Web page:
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Thinking Strategically: The Appropriate Use of Metrics for the Climate Change Science Program 7 Conclusions and Next Steps The committee was charged to identify quantitative performance measures and metrics to assess progress in three to five areas of climate change research. The committee began by selecting a representative set of Climate Change Science Program (CCSP) objectives and developing a long list of metrics for each. However, analysis of the measures specific to these objectives showed that a general set of metrics could be developed and used to assess the progress of any element of the CCSP (Chapter 6). This unexpected conclusion, combined with the principles (Chapter 3), led the committee to think about metrics not just as simple ways to gauge progress, but as a tool to guide strategic planning and to foster future progress. The committee believes that the general metrics have the potential to be far more useful to CCSP agencies than a few specific metrics in selected areas of climate change research. The answers to the charge given below are presented in the context of this major conclusion. ANSWERS TO THE COMMITTEE CHARGE 1. Provide a general assessment of how well the CCSP objectives lend themselves to quantitative metrics. Meaningful metrics can be developed for all of the CCSP objectives. Some of the metrics will be quantitative, especially those that measure inputs (e.g., amount of resources devoted to the program) and outputs (e.g.,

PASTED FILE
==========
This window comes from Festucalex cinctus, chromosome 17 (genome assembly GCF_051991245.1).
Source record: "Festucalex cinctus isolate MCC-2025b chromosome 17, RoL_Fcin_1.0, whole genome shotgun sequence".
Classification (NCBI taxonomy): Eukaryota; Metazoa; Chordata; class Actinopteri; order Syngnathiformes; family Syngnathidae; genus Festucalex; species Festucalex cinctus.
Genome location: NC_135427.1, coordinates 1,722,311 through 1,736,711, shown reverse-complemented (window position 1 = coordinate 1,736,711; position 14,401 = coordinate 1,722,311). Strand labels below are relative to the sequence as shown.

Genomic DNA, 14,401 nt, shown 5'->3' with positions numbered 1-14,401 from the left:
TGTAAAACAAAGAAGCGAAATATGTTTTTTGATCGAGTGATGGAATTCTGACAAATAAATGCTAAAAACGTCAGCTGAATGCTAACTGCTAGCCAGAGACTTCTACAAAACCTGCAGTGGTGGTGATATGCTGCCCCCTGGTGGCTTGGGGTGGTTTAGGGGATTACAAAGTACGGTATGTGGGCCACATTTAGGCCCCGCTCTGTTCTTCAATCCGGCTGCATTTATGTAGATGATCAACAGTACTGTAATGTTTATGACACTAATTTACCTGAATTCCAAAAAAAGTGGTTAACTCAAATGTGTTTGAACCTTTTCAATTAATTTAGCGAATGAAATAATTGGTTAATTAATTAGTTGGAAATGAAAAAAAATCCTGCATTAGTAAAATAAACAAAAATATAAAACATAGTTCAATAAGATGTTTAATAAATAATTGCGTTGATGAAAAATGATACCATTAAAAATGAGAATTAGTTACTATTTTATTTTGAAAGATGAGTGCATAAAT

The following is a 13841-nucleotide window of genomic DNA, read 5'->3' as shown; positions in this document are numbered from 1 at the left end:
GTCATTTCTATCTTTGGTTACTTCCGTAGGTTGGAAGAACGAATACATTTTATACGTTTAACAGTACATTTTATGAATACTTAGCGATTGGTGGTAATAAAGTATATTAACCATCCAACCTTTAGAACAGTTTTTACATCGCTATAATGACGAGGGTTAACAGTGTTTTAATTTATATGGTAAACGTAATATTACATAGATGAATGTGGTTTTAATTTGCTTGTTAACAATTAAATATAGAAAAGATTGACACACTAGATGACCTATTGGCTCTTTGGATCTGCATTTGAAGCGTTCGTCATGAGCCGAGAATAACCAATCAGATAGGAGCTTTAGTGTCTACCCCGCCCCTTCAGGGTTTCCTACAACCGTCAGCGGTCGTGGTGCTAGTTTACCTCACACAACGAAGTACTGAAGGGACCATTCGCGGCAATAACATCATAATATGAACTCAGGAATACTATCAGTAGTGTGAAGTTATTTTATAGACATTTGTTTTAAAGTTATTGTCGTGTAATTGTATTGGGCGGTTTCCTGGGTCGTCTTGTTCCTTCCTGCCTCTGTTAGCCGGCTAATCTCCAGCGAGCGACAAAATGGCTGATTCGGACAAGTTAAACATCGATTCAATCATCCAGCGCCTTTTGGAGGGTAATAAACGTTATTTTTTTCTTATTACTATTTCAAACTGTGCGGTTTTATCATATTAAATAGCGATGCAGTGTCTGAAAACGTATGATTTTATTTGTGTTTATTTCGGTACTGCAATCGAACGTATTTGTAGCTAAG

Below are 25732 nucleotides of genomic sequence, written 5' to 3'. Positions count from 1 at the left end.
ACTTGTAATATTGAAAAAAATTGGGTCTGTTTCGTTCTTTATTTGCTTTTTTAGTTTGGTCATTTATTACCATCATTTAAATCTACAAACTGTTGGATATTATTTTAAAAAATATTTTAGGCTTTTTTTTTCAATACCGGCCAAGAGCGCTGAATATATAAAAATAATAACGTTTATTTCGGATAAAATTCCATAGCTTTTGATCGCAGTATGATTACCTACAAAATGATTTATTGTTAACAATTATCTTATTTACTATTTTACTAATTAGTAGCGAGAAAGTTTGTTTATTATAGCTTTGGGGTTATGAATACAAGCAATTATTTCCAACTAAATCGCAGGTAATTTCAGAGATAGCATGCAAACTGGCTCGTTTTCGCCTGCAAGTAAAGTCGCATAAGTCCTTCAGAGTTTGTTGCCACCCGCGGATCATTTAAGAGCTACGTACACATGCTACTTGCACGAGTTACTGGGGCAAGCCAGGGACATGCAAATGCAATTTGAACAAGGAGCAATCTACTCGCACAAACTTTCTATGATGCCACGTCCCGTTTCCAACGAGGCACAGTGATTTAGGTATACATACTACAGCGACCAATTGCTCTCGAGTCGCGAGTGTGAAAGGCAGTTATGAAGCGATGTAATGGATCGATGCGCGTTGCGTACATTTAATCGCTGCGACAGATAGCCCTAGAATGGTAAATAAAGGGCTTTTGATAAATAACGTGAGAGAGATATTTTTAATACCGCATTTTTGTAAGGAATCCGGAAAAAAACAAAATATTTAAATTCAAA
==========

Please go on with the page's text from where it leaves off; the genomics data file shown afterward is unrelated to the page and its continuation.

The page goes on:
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Thinking Strategically: The Appropriate Use of Metrics for the Climate Change Science Program creation of new products or techniques). However, most will be qualitative, especially those that focus on the research and development process, the outcome of research, and its impact on society. These generally require peer review (e.g., to evaluate scientific quality) or stakeholder assessments. CCSP objectives range from the general (e.g., overarching goals) to the specific (e.g., milestones, products, and payoffs). The more general the objective, the greater is the number of qualitative contributing factors and the less quantitative are the metrics. For example, improvements to databases of water cycle variables can generally be measured quantitatively, but the resulting improvement in drought prediction models and resource decisions that use those predictions will require increasingly subjective analysis and a greater emphasis on expert assessment. 2. Identify three to five areas of climate change and global change research that can and should be evaluated through quantitative performance measures. Both the Office of Management and Budget (OMB) and the agencies participating in the CCSP are seeking a manageable number of quantitative performance measures to monitor the progress of the program. The metric cited most often is the reduction of uncertainty (Chapter 4). However, by itself, reduction of uncertainty is a poor metric because (1) uncertainty about future climate states may increase, decrease, or remain the same as more is understood about the governing elements, and (2) the data needed to calculate errors in the probability estimates are limited or nonexistent. The danger of using this metric is that increasing uncertainty might be interpreted as a failure of the program, when the reverse may well be true. The committee agrees that a limited set of metrics should be chosen. It would be expensive to implement all possible measures, and the results may be difficult for individual agencies to use to manage their programs and demonstrate success to Congress, OMB, and the public. However, the CCSP strategic plan provides neither a sense of priorities nor a definition of success.1 Indeed, a National Research Council review of the CCSP strategic plan noted that “many of the objectives in the plan are too vaguely worded 1 The CCSP strategic plan does not list measures of success, but examples can be found elsewhere. For instance, measures of success proposed for the Department of Energy’s program on environmental quality research include the degree to which the program has led to improved performance, reduced risks to human health or the environment, decreased costs, and advanced schedules. See National Research Council, 2001, A Strategic Vision for Department of Energy Environmental Quality Research and Development, National Academy Press, Washington, D.C., 170 pp.